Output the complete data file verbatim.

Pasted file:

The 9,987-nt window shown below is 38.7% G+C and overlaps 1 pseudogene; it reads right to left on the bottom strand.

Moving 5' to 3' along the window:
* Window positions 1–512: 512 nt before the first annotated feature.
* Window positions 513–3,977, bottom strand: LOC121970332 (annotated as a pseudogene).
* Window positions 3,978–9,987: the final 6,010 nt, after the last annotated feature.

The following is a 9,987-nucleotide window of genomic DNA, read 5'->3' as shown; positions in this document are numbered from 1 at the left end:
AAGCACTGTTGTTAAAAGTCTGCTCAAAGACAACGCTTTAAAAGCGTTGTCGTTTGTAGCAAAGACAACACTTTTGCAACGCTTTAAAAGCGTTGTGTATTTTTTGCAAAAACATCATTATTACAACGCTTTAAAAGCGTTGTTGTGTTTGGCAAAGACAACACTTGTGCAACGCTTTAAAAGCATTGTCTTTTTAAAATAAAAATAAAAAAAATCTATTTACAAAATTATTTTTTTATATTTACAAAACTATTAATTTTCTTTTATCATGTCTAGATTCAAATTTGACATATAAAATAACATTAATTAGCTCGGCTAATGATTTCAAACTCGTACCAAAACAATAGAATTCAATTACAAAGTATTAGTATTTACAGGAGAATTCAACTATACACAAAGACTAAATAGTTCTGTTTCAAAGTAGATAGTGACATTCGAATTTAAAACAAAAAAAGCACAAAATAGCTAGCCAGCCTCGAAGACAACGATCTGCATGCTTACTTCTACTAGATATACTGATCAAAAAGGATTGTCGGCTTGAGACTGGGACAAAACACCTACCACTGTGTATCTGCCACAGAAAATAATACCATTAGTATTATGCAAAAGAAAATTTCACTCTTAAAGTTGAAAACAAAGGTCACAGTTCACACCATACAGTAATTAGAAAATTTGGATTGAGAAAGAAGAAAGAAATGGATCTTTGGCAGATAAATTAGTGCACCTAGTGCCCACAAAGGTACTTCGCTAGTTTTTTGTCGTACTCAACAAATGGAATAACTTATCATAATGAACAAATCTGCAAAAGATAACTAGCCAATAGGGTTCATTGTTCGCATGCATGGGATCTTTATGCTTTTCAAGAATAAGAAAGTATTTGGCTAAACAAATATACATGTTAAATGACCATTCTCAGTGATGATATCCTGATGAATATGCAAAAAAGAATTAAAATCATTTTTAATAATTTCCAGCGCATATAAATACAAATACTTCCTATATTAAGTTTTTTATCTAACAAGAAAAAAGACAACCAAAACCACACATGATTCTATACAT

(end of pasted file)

The 9,987-nt window shown below is 38.7% G+C and overlaps 1 pseudogene; it reads right to left on the bottom strand.

Moving 5' to 3' along the window:
* Window positions 1–512: 512 nt before the first annotated feature.
* Window positions 513–3,977, bottom strand: LOC121970332 (annotated as a pseudogene).
* Window positions 3,978–9,987: the final 6,010 nt, after the last annotated feature.

The following is a 9,987-nucleotide window of genomic DNA, read 5'->3' as shown; positions in this document are numbered from 1 at the left end:
AAGCACTGTTGTTAAAAGTCTGCTCAAAGACAACGCTTTAAAAGCGTTGTCGTTTGTAGCAAAGACAACACTTTTGCAACGCTTTAAAAGCGTTGTGTATTTTTTGCAAAAACATCATTATTACAACGCTTTAAAAGCGTTGTTGTGTTTGGCAAAGACAACACTTGTGCAACGCTTTAAAAGCATTGTCTTTTTAAAATAAAAATAAAAAAAATCTATTTACAAAATTATTTTTTTATATTTACAAAACTATTAATTTTCTTTTATCATGTCTAGATTCAAATTTGACATATAAAATAACATTAATTAGCTCGGCTAATGATTTCAAACTCGTACCAAAACAATAGAATTCAATTACAAAGTATTAGTATTTACAGGAGAATTCAACTATACACAAAGACTAAATAGTTCTGTTTCAAAGTAGATAGTGACATTCGAATTTAAAACAAAAAAAGCACAAAATAGCTAGCCAGCCTCGAAGACAACGATCTGCATGCTTACTTCTACTAGATATACTGATCAAAAAGGATTGTCGGCTTGAGACTGGGACAAAACACCTACCACTGTGTATCTGCCACAGAAAATAATACCATTAGTATTATGCAAAAGAAAATTTCACTCTTAAAGTTGAAAACAAAGGTCACAGTTCACACCATACAGTAATTAGAAAATTTGGATTGAGAAAGAAGAAAGAAATGGATCTTTGGCAGATAAATTAGTGCACCTAGTGCCCACAAAGGTACTTCGCTAGTTTTTTGTCGTACTCAACAAATGGAATAACTTATCATAATGAACAAATCTGCAAAAGATAACTAGCCAATAGGGTTCATTGTTCGCATGCATGGGATCTTTATGCTTTTCAAGAATAAGAAAGTATTTGGCTAAACAAATATACATGTTAAATGACCATTCTCAGTGATGATATCCTGATGAATATGCAAAAAAGAATTAAAATCATTTTTAATAATTTCCAGCGCATATAAATACAAATACTTCCTATATTAAGTTTTTTATCTAACAAGAAAAAAGACAACCAAAACCACACATGATTCTATACAT